Similarly, there was another student in my class who spoke fluent Portuguese and as I got better at Portuguese pronunciation I began to notice how he would accidentally use Portuguese vowel pronunciation on Spanish words like que or si.

March 12, 2019

https://www.duolingo.com/Moira582602

We learn a language by making mistakes.

I remember many years ago, giving a health talk in a village in Africa, in my terrible French and mixed up the words for hunger and wife. Great hilarity.

I'll always remember it. Years later, one of the ladies I met elsewhere said that she and the others remembered the important teaching point because of the fun they had with my mistake when we all laughed together.

March 13, 2019

https://www.duolingo.com/RedAngel666

Great story, but at the end mission completed, right? They still remember you and your lesson. :-)

March 13, 2019

https://www.duolingo.com/TMaya31
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I have too many to write down, I am glad I am not alone. I was in school, while doing my a speaking french exam, that my biggest mistake happened. I wanted to say 'I went from my town to the next town over', but ended up say 'I fell from my town to the next town over.' I got a B+ in my speaking french exam. I haven't forgot how hard, my teacher was trying not to laugh. I laugh about it now too.

March 12, 2019

https://www.duolingo.com/Darius568602
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I just remembered something. Long ago I spent some time in an international boarding school. I went there to learn German. I had studied German in school, but not enough to speak it well. I had just spent a year in France. Whenever I couldn't remember a particular word in German I simply germanised a French word. F.i. Rad fahren became 'bicyclettieren. Worked perfectly.

And if you don't know a word in Dutch you can always refer to it as 'dinges' (Thinggummy, I think is the word in English). I'd heard German speakers use the word Dingsbums. Very useful, I thought. So when I couldn't remember a particular verb I thought, well, why not make a verb out of Dingsbums. Unfortunately 'dingsbumsen' conjures up very different things in native speakers' minds, than I intended.

March 12, 2019

https://www.duolingo.com/Becky245205
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I think you are referring to 'thingamabob' or 'thingamajigger' in English. Other people may use 'thingummy' but I've never heard of it before :) I've never thought about what people use for this concept in other languages before.

March 13, 2019

https://www.duolingo.com/Darius568602
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And in American-English: 'whatchamacallit'. I've heard that in sitcoms. I've never heard thingamajigger. I'll add that to my vocabulary.

March 15, 2019

https://www.duolingo.com/Theron126
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I've heard "thingummy", I think this word takes a lot of forms :-) In Scotland we say "thingy".

March 13, 2019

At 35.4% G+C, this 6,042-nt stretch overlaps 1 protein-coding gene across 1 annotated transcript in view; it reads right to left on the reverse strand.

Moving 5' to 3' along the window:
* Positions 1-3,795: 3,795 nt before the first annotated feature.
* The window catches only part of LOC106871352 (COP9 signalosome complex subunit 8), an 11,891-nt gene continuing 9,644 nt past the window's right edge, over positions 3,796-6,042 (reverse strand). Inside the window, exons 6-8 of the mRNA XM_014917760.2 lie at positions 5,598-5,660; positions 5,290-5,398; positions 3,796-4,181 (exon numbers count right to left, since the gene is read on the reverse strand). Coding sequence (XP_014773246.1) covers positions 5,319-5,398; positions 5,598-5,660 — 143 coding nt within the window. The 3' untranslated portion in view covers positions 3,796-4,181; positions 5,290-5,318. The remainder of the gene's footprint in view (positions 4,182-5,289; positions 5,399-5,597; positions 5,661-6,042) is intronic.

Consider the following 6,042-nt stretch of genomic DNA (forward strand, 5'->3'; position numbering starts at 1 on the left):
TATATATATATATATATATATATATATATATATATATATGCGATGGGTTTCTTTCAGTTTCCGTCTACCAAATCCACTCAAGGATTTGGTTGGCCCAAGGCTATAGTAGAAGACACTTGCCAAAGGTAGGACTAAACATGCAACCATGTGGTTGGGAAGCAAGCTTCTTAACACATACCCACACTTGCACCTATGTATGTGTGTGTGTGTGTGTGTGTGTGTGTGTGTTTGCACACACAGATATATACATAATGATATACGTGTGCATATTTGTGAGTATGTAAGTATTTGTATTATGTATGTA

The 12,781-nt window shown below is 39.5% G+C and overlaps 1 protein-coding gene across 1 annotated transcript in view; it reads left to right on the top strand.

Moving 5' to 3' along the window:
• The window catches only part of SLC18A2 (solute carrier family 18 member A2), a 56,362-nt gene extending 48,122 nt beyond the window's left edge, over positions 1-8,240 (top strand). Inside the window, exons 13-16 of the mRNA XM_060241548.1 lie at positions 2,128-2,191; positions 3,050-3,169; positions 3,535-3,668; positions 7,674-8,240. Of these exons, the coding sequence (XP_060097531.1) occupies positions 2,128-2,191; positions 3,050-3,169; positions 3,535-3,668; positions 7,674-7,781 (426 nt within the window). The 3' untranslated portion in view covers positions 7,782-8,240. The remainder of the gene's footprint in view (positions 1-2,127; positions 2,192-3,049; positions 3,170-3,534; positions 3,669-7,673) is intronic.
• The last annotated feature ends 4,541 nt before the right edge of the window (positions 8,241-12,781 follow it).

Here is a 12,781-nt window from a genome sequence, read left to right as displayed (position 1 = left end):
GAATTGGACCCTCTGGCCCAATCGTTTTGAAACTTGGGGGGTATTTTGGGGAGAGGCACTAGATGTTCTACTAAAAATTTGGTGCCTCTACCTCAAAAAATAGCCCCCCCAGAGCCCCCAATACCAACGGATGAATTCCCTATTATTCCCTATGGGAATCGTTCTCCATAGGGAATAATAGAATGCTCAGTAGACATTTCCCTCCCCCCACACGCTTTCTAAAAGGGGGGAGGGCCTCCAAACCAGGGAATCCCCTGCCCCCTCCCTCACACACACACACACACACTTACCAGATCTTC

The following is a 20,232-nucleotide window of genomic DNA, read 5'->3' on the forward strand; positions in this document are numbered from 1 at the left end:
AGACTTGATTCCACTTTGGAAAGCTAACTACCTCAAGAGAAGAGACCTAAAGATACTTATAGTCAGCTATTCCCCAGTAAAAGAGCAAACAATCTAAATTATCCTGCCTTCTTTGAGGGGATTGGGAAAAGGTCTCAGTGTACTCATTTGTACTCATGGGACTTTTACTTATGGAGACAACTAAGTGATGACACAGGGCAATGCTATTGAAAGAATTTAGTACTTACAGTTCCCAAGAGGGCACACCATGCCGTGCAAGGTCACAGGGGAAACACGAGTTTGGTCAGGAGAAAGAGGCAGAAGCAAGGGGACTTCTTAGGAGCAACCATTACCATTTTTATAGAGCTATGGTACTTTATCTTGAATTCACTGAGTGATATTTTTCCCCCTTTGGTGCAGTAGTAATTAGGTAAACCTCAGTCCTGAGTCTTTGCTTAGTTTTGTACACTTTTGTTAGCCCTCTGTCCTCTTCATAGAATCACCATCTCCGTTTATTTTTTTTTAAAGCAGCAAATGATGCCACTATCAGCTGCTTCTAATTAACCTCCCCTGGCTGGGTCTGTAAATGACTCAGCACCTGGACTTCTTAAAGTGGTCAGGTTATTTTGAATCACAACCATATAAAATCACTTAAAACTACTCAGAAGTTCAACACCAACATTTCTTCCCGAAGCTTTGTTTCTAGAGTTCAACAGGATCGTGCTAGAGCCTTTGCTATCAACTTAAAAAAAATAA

https://www.duolingo.com/t20f7gYt
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Yes, indeed ;). To steer clear of that particular association, you can just use Dings, or Dingens (there are regional variations), and as a verb, "dingsen" is not uncommon.

March 14, 2019

https://www.duolingo.com/Darius568602
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Ah, Dingsen. Thanks, that's very useful for speakers with a limited vocabulary.

March 15, 2019

https://www.duolingo.com/ARCANA-MVSA
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Never, ever, ever give someone einen Gift in German. Give them ein Geschenk instead.

Unless you want to give them poison ... for some strange reason ...

Volgav vitsenanieff nivya kevach varatsach.

March 12, 2019

https://www.duolingo.com/Lalangue3
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I don't think I have seen this yet so I'll type it, be careful saying you're excited in both French and Spanish. Don't ever say you're excité. I tried searching for the Spanish equivalent but google is very unreliable, but I learned it in Spanish and French class. BECAREFUL! You don't want to say you're horny and sound like an idiot because you actually meant excited.

March 13, 2019

https://www.duolingo.com/Zig_Zag_Wanderer

And how about how not to pronounce some words? There is a word pronounced rather similarly to 'quand' which should not be used in polite conversation, for example...

March 11, 2019

https://www.duolingo.com/Jim606185
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Yes, it's also extremely important to pronounce u and ou correctly.

Un bisous dans le cou n'est pas trop pire …..

March 11, 2019

https://www.duolingo.com/Osunsina

Yoruba is a tonal language, and the wrong tone can change the meaning entirely. I learned "Inu mi dun lati rii," and used it a lot, thinking I was saying "I am happy to meet you." Literally, it is "inu mi (my insides) dun (are sweet) lati (when I) ri i (see you). But if the tone for "dun" is wrong, you are saying "My stomach growls when I see you." People looked at me very uncomfortably!

March 14, 2019

https://www.duolingo.com/sea-mist